Seven Common QR Code Scams To Watch Out For

From pubs to parking lots, QR codes are everywhere for the scanning. But just because everybody’s doing it, doesn’t make it safe. Learn about common QR code scams and ways to protect yourself, one barcode at a time.

QR Codes

Quick Response (QR) codes have become an everyday tool, making it easier for businesses to engage with consumers. And consumers have embraced the convenience. From mobile payments, contactless delivery, and digital menus. A lot of personal and financial data is zipping around, and cyber criminals are here for it. So, are QR codes safe? Not always. Recently, the Indian Computer Emergency Response Team (CERT-In) asked people to “be cautious of QR codes while making the payments” and recommended to always use QRs code from Authentic sources.

We’ll look at how QR code scams work, what to look out for, and how you can protect yourself in a scan-happy world.

How QR Codes Work

A QR code, or Quick Response code, is a 2-D barcode that serves as a storage unit for various information, such as files, text, images, and web links. QR codes are “read” by  smartphones and can be used to open a website, make a call, send a message or even send an email. 

Anyone can create a QR code using an online generator or even a browser. Most of us aren’t fluent in “barcode”, so we have no way of knowing if the code is legitimate. Scammers have a few tricks up their sleeves, from leading you to fake websites to planting malware on your device. With QR codes popping up everywhere, it’s important to spot a scam before you scan.   

7 Common QR Code Scams 

QR code phishing scams

Scammers send phishing or “quishing” emails containing QR codes with special offers, time-sensitive notifications or important documents. Posing as a credible company or institution, scammers will use an urgent call to action to get you to scan the code in the email. If you fall for it, you’ll be redirected to a legitimate looking website to update personal information or payment details. The cybercriminal now has access to your identity and financial information.   

QR Codes for Payments

In our post-pandemic world, touchless payments are now the norm. We use QR codes in restaurants to look at menus, order, and even pay the bill. In car parks around the world, drivers use QR codes to pay for parking instead of digging for change. Unfortunately, criminals can easily tamper with public QR codes to steal payments and credit card information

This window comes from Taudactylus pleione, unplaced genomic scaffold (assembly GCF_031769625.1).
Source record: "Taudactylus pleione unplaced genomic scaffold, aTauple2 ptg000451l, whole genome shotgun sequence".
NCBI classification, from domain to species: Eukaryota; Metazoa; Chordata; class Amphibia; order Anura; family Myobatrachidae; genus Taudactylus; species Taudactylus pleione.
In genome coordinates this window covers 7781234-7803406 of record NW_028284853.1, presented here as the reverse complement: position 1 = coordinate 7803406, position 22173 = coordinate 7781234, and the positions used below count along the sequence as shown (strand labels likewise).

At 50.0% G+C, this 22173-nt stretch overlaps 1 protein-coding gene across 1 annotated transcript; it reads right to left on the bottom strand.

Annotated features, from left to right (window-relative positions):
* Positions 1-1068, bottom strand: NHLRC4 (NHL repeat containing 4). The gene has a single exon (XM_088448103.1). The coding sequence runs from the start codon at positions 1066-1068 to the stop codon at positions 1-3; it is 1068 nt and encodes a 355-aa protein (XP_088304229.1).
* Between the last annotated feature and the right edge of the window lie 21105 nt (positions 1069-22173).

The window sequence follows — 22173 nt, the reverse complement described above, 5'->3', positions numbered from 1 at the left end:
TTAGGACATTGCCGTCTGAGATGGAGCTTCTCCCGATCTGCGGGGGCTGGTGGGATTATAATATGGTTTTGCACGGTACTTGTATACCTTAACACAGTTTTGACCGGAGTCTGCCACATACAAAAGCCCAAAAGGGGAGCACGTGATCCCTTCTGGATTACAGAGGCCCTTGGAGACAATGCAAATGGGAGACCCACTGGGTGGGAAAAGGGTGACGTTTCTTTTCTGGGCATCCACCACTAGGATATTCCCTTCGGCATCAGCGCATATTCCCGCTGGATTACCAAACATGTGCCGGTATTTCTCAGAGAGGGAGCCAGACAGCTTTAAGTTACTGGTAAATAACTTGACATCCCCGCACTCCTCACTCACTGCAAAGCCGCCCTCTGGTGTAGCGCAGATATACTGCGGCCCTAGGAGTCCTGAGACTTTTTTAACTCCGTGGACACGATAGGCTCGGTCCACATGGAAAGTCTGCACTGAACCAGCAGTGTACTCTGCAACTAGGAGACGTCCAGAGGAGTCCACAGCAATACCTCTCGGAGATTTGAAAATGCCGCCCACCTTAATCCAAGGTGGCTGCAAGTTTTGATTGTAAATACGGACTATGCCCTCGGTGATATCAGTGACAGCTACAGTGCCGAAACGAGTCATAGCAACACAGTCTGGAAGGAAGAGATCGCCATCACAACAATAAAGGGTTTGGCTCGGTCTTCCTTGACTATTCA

E-commerce Websites and QR Codes

The scam starts with someone putting an item on an online sale website. That’s when the fraudsters pose as buyers and share the QR code to pay an advance or token amount. They then create a QR code and share it with the intended victim through WhatsApp or email. They will ask the victim to scan the QR code sent by them so that they will receive the money directly into their bank accounts. Believing them, the victims scan QR codes sent by the fraudsters presuming that they will receive the money in their account but they end up losing money.

Mail & Packages with QR codes

Ignore junk mail with QR codes that promise giveaways or instant coupons. If you’re not sure, visit the company’s website to verify the offer. Be especially wary of QR codes and debt consolidation services. If a suspicious package arrives in the mail with a QR code, don’t scan it. With this hustle, scammers send you something you didn’t order, often from Amazon or other trusted online retailers. Inside the package, you’ll spot a QR code with “instructions” to return it or to check your order details. Once you scan the code, you’re off to a fake website designed to steal your personal and financial information.   

QR Codes in Healthcare

QR codes can help make it easier for patients to view test results, make appointments and access wellness information. However, “scan scams” in the healthcare sector increased by more than seven times in 2022, leaving sensitive medical information vulnerable to cyber criminals. Patients, trusting in the medical system, will often share highly sensitive information like medical history and social security numbers without question.  

Social Media & QR Codes

Scammers may hijack a friend’s or family member’s social media account to send QR codes with urgent messages like, “Help me win this contest!” or “Is this you?”  If the message seems off or comes from someone you haven’t spoken to in ages, be cautious. Hacked social media accounts of well-known brands or institutions may also post QR codes that lead to password-stealing sites.   

Cryptocurrency & QR Codes